Backoff and Retry Error-Handling for Akka Streams

Services that incorporate streaming workloads often need to perform asynchronous requests to other services, or execute long-running, asynchronous operations. Examples include, inserting time-series data into a database, retrieving metadata for data enrichment, and executing complex business-workflows.

Executing asynchronous operations in a streaming context, while maintaining backpressure in the stream, is easy to do with the Akka Streams API using the mapAsync element.1 But what if one of these asynchronous operations fails? How does one recover—especially when processing an unbounded stream, like a continual stream of measurements from an industrial asset or an IoT device?

Recovering asynchronous operations within a streaming context is important to ensure complete data processing. It is also important for constructing services that are robust in the event of failure, while also respecting the integrity of the broader system. In this article, I will review techniques for reliably and efficiently handling failure and recovering asynchronous operations in an Akka Stream.

Basic Error Handling in Akka Streams

The following HTTP server, implemented with Akka HTTP, when queried for a resource identifier, will return a random value, half of the time. The other half of the time, at random, it will return an HTTP 500 Internal Server Error. This is a completely contrived example, but it will aide in demonstrating the error handling and retry techniques that I want to explore in this article.

object HttpServer extends App {  
  implicit val system = ActorSystem()
  implicit val materializer = ActorMaterializer()
  implicit val executionContext = system.dispatcher

  val random = Random

  def body(value: Int): String = s"""{"value":$value}"""

  val Id = """[0-9a-f]{8}-[0-9a-f]{4}-[0-9a-f]{4}-[0-9a-f]{4}-[0-9a-f]{12}""".r

  val route =
    path(Id) { id =>
      get {
        if (random.nextInt % 2 == 0) {
          complete(StatusCodes.InternalServerError)
        }
        else {
          complete(
            StatusCodes.OK,
            HttpEntity(ContentTypes.`application/json`,
              body(random.nextInt(101)))
          )
        }
      }
    }

  val bindingFuture = Http().bindAndHandle(route, "0.0.0.0", 8080)

  bindingFuture
    .flatMap(_.unbind())
    .onComplete(_ => system.terminate())
}

A successful response will return the HTTP status code 200 OK and it will have a JSON body with the following format:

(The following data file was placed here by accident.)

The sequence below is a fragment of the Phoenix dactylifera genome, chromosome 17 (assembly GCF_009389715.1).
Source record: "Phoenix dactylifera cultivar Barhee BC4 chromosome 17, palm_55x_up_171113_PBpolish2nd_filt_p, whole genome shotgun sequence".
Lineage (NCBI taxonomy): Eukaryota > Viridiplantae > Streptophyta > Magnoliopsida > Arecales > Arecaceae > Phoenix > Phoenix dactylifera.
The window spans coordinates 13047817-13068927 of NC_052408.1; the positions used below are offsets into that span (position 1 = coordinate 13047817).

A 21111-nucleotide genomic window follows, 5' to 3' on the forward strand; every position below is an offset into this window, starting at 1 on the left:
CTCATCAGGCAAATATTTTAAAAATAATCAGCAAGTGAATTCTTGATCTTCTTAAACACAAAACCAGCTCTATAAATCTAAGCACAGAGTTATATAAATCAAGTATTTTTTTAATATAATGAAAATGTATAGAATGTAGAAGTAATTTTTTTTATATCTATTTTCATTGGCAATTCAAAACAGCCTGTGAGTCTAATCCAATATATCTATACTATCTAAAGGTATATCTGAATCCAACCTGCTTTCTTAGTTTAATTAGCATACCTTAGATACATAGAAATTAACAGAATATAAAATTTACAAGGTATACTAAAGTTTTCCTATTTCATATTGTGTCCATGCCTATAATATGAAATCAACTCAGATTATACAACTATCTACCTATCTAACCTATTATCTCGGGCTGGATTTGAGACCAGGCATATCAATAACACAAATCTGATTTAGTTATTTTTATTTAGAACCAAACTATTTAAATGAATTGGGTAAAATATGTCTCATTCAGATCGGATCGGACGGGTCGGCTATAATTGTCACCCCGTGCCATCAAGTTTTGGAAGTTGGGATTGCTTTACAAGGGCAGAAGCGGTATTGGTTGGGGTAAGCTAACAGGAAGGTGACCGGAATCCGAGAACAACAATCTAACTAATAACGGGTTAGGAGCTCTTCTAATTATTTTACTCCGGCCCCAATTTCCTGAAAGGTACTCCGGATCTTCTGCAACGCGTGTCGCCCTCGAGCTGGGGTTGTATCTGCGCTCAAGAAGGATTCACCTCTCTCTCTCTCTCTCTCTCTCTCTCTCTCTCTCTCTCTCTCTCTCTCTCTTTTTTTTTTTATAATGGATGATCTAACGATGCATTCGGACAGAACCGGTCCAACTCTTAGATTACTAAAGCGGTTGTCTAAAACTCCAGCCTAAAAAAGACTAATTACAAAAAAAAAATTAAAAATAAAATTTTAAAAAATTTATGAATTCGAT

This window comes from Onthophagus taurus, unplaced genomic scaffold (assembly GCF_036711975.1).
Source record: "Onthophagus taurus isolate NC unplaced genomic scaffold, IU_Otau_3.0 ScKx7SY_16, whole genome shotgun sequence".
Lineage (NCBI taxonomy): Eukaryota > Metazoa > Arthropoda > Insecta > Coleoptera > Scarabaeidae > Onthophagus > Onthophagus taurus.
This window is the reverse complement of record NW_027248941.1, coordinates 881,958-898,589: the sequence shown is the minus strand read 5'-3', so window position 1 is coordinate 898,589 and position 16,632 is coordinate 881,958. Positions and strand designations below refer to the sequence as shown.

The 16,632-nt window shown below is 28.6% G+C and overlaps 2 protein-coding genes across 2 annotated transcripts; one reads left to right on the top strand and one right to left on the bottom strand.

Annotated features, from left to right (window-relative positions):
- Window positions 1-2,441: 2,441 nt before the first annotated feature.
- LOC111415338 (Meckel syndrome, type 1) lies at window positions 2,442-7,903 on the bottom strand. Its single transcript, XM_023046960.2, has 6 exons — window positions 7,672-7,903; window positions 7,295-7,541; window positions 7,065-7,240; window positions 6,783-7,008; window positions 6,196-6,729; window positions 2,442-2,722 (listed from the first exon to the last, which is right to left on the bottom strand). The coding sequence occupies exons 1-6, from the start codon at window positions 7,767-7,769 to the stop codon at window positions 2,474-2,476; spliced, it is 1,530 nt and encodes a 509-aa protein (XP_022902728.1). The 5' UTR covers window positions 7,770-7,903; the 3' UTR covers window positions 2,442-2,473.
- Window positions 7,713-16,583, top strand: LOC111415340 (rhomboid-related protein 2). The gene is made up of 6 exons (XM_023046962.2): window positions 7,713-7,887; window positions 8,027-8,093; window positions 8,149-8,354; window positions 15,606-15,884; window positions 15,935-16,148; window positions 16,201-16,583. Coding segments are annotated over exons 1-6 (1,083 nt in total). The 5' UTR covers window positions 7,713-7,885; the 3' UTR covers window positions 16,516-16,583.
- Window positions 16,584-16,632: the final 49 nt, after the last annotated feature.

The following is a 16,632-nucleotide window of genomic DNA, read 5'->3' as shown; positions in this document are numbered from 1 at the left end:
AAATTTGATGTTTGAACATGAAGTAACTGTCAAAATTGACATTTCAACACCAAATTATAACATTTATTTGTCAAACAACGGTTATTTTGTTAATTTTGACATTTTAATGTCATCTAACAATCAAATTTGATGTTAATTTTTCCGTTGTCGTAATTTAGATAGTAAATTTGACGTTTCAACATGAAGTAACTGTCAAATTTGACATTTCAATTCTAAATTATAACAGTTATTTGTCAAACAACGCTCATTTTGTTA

{  
  "value": 42
}

Consider the following Akka Stream that processes a discrete set of ten identifiers—using mapAsync to execute the asynchronous HTTP calls to the server—computing the sum across all responses. Given the behaviour of the server, this stream has a less than 0.1 percent chance of completing without encountering an HTTP 500 Internal Server Error.2

implicit val system = ActorSystem()  
implicit val ec = system.dispatcher  
implicit val mat = ActorMaterializer()

val ids = List(  
  Id("bc6b456b-277a-4555-9248-c180762d981a"),
  Id("7676230e-f6e7-482e-8554-a53857a98ac7"),
  Id("ca182877-8c2a-4e88-8b1c-84d0e1da64c9"),
  Id("1d00f3af-200f-4606-bfa9-1201ecc6eb90"),
  Id("35e1f019-2ca7-434d-bbe9-e7f4cb4356ba"),
  Id("7bd746c7-333c-4358-97ae-89e6828adec3"),
  Id("1e26b82d-a922-4ce2-9129-b38011e0cd44"),
  Id("7db79f5c-a2dd-433d-807a-1e8af17031f9"),
  Id("ddf5e981-88f0-4dc3-99b2-e6abbd05309b"),
  Id("007597b8-1abd-484c-adf1-a0ea09837d1e")
)

val aggregate = Source(ids)  
  .mapAsync(parallelism = 4) { id =>
    Http().singleRequest(HttpRequest(uri = s"http://localhost:8080/$id"))
  }
  .mapAsync(parallelism = 4) {
    case HttpResponse(StatusCodes.OK, _, entity, _) =>
      Unmarshal(entity).to[Response]
    case HttpResponse(StatusCodes.InternalServerError, _, _, _) =>
      throw DatabaseBusyException
    case HttpResponse(statusCode, _, _, _) =>
      throw DatabaseUnexpectedException(statusCode)
  }
  .map(_.value)
  .runWith(Sink.fold(0)(_ + _))

aggregate.onComplete {  
  case Success(sum) => println(s"Sum : $sum")
  case Failure(error) => sys.error(s"Failure : $error")
}

Basic error handling for the Akka Streams API is performed using a stream supervision-strategy to decide what to do when the stream encounters an error processing a message. As of this writing, there are three options: 1) drop the message and continue processing, 2) drop the message and restart the stage, discarding any accumulated state, or 3) stop the entire stream, completing it with a failure.